Our reader poll today asks: What is your perspective on anonymous feedback (both giving and receiving)?
- If you can’t put your name to it, you shouldn’t provide it. 47.7%
- It’s OK in rare instances where it’s inflammatory, but not beyond that. 17.6%
- It’s acceptable anytime. People shouldn’t have to identify who said it. 21.9%
- It should be anonymous all the time. Who provided it is irrelevant. 12.8%
Put your name to it. Two-thirds of you believe people should provide their name along with any feedback they provide (with rare exceptions for inflammatory situations). The mindset of owning your perspectives seems to be prevalent. The rest of respondents believe anonymous feedback is acceptable anytime or should actually be the default. The question on the table is why should the feedback be anonymous? Is it fear of consequences? Reprisals? Not wanting someone to think ill of us for saying unflattering things about them? If you prefer the anonymous route, question why you’re hesitant to put your name to your thoughts. Sometimes feedback recipients want to get clarification on feedback they receive but if it’s anonymous, they don’t know who to speak with. Often I’ve found anonymous feedback gets discounted or disregarded as well so anonymity may be reducing the impact of your message.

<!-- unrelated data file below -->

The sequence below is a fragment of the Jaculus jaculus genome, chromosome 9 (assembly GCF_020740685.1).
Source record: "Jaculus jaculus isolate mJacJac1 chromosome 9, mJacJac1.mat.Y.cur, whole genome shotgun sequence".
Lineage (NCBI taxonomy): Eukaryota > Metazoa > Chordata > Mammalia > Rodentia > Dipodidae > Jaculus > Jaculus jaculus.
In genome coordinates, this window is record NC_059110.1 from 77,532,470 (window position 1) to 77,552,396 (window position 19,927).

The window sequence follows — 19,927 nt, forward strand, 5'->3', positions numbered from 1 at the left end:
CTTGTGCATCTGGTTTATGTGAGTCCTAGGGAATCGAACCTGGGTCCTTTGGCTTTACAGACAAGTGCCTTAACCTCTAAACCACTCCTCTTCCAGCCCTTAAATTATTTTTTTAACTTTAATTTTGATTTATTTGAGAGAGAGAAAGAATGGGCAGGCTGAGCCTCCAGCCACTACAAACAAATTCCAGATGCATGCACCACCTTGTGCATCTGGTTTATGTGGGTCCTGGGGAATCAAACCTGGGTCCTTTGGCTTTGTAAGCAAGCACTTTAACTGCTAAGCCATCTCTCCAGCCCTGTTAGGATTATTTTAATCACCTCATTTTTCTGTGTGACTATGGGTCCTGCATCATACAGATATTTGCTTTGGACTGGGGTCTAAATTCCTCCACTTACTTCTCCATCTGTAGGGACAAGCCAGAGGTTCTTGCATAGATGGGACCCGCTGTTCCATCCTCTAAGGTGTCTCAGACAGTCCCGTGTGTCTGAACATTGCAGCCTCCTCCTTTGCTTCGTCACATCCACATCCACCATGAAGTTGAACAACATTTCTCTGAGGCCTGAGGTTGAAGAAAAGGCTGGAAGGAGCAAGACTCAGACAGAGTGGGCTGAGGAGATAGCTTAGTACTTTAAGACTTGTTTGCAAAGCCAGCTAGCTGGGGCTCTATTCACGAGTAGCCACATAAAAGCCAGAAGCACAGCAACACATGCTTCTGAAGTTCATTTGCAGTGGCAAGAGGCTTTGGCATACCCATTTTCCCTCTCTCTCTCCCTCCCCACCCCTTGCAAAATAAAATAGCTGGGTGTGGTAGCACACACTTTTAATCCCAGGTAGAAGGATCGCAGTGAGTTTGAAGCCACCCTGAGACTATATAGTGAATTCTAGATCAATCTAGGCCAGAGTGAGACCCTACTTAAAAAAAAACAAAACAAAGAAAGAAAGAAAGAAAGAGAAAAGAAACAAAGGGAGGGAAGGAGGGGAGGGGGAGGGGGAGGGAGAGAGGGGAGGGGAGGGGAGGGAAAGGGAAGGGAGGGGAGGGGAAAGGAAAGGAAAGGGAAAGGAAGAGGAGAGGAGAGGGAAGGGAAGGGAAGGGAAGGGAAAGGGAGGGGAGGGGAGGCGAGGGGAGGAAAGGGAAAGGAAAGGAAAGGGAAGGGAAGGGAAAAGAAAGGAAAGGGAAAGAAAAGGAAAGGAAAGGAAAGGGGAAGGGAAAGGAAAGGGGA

Do you agree with these poll results? Let us know in the comments below!
Did you enjoy this post? If so, I highly encourage you to take about 30 seconds to become a regular subscriber to this blog. It’s free, fun, practical, and only a few emails a week (I promise!). SIGN UP HERE to get the thoughtLEADERS blog conveniently delivered right to your inbox!
These results were originally a SmartPulse poll in SmartBrief on Leadership which tracks feedback from more than 240,000 business leaders. Get smarter on leadership and sign up for the SmartBrief on Leadership e-newsletter.